Wal-Mart, the huge Arkansas-based department store chain, has removed all rock-oriented publications from its stores. The decision followed a nationally televised broadcast by the Rev. Jimmy Swaggart in which the evangelist criticized rock magazines and mentioned Wal-Mart as the kind of place teen-agers could obtain them. A Wal-Mart spokeswoman denied any connection between the two events.

A June 12 memo instructing wholesalers to immediately remove such magazines from Wal-Mart racks listed 32 publications, including Rolling Stone, Creem, Circus, Hit Parader, Tiger Beat, Right On! and Super Teen, as well as "any other rock titles you may be placing in Wal-Mart stores." (An earlier memo, dated May 2, had resulted in the removal from Wal-Mart record racks of albums by a number of heavy metal artists and comedians, including Eddie Murphy, Richard Pryor, Cheech and Chong, AC/DC, Ozzy Osbourne, Black Sabbath, Motley Cru e and Judas Priest.)

The Wal-Mart chain has 890 stores in 22 states, concentrated in the South and Southwest. The chain is owned by Sam Walton and his family; Forbes magazine has called Walton the richest man in America.

Although Wal-Mart made no public announcements criticizing or condemning rock magazines it was "delisting," some magazine publishers and distributors are linking the Wal-Mart decision to a fundamentalist-backed campaign to clean up the nation's magazine racks. They point to the much-publicized removal of adult magazines from a number of major chains subsequent to a letter from the Meese Commission on Pornography (which suggested that the chains might be named as distributors of pornography in its report); to the general tone of the recently released commission report; and to the televised sermon by Swaggart.

Wal-Mart spokeswoman Stacy Duncan denied these links. "This was strictly a merchandising decision made within our company," Duncan said yesterday. "We don't see it as a censorship issue, we see it as a free enterprise issue." Insisting that the Wal-Mart decision was "not made recently" and that "we are not receiving pressure from anyone," she said: "It's just unfortunate that this coincided with the citation by Jimmy Swaggart and any government reports."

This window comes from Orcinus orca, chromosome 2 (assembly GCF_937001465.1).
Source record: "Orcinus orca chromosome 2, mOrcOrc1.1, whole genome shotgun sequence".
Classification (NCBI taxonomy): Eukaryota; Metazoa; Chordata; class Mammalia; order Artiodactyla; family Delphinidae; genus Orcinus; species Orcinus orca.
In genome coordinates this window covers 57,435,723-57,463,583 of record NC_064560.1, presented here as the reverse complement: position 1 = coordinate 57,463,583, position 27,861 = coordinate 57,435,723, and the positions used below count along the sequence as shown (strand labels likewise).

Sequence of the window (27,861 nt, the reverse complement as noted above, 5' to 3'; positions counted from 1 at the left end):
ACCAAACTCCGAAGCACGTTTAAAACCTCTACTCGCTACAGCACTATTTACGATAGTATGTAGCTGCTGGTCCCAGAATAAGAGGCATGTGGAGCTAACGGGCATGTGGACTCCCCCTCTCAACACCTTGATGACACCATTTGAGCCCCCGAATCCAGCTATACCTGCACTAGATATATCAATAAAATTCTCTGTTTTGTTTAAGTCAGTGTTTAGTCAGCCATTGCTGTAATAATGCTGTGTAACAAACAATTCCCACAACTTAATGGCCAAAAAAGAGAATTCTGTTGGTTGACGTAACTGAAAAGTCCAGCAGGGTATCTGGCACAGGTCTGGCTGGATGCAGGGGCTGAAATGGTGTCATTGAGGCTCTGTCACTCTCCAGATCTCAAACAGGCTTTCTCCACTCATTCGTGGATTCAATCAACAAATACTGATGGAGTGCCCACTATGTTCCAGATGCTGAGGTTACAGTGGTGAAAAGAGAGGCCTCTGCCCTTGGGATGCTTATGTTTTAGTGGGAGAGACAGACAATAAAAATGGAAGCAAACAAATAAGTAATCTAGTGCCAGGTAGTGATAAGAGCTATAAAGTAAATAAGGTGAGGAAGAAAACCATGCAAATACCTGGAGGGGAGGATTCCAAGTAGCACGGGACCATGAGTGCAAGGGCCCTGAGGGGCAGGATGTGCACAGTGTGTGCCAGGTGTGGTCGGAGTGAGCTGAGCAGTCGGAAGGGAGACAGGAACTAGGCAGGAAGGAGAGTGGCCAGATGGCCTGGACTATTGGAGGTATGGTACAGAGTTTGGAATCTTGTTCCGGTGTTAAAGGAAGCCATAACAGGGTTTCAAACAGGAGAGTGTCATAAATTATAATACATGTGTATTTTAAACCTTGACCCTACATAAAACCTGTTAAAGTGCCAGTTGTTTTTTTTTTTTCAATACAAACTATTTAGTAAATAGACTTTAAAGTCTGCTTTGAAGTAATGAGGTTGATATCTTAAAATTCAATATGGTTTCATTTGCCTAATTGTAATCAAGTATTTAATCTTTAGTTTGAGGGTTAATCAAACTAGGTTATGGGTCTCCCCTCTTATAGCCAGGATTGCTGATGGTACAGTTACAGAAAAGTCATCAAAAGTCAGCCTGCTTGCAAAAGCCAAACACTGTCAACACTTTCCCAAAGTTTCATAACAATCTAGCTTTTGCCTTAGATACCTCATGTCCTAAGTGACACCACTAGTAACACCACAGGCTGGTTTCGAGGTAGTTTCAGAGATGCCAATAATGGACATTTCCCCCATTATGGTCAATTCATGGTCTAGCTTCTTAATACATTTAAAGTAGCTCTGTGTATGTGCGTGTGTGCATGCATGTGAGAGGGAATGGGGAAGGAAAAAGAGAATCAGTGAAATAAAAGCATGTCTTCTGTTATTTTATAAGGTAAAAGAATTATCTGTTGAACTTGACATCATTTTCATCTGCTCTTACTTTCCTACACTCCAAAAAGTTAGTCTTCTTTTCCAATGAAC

Swaggart, however, explicitly links the antirock and antiporn campaigns. From his Baton Rouge, La., headquarters, he said yesterday that "after nearly a quarter of a century of experience with pornography, we know what the results are. This is the same thing with rock music . . . a degenerating, debilitating influence on our youth."

*In recent years, he said, he has preached "an awful lot of messages relative to pornography and rock and roll." Swaggart at first did not recall mentioning Wal-Mart on the air. After checking, he said that in a New Haven sermon that was nationally broadcast on June 1, he had severely criticized one rock magazine in particular: "I said Hit Parader is a rock magazine that can be bought by children of all ages at places like Wal-Mart, K mart, the grocery store and practically any other retail store that sells magazines."

That television program was repeated again in certain southern markets on June 22, 10 days after Wal-Mart's internal memo. At that time, Jim Von Gremv, Wal-Mart director of corporate affairs, called Swaggart's ministry and consulted with Shirley Cook there. According to Swaggart, "afterwards, he thanked her and said, 'We cannot monitor every magazine that comes into our stores and we appreciate it being called to our attention.' They consequently removed 32 magazines from the racks, which I'm very pleased about."

Von Gremv confirms the conversation, but insists that the Wal-Mart decision was made well before the second Swaggart broadcast and that the call was just for clarification on Swaggart's statement. While not identifying which youth-oriented magazines Wal-Mart is continuing to carry, Von Gremv pointed out that the chain carries 65,000 items and that all are subject to periodic review. Wal-Mart, which did $6.4 billion in business last year, has never carried what the industry calls "men's sophisticate titles" such as Playboy and Penthouse.

"They have every right in the world to make that decision," said Ed Handy, circulation director at Charlton Publications Inc., publishers of Hit Parader and Song Hits. But he added that "there's no doubt in my mind it was connected to Swaggart's attack."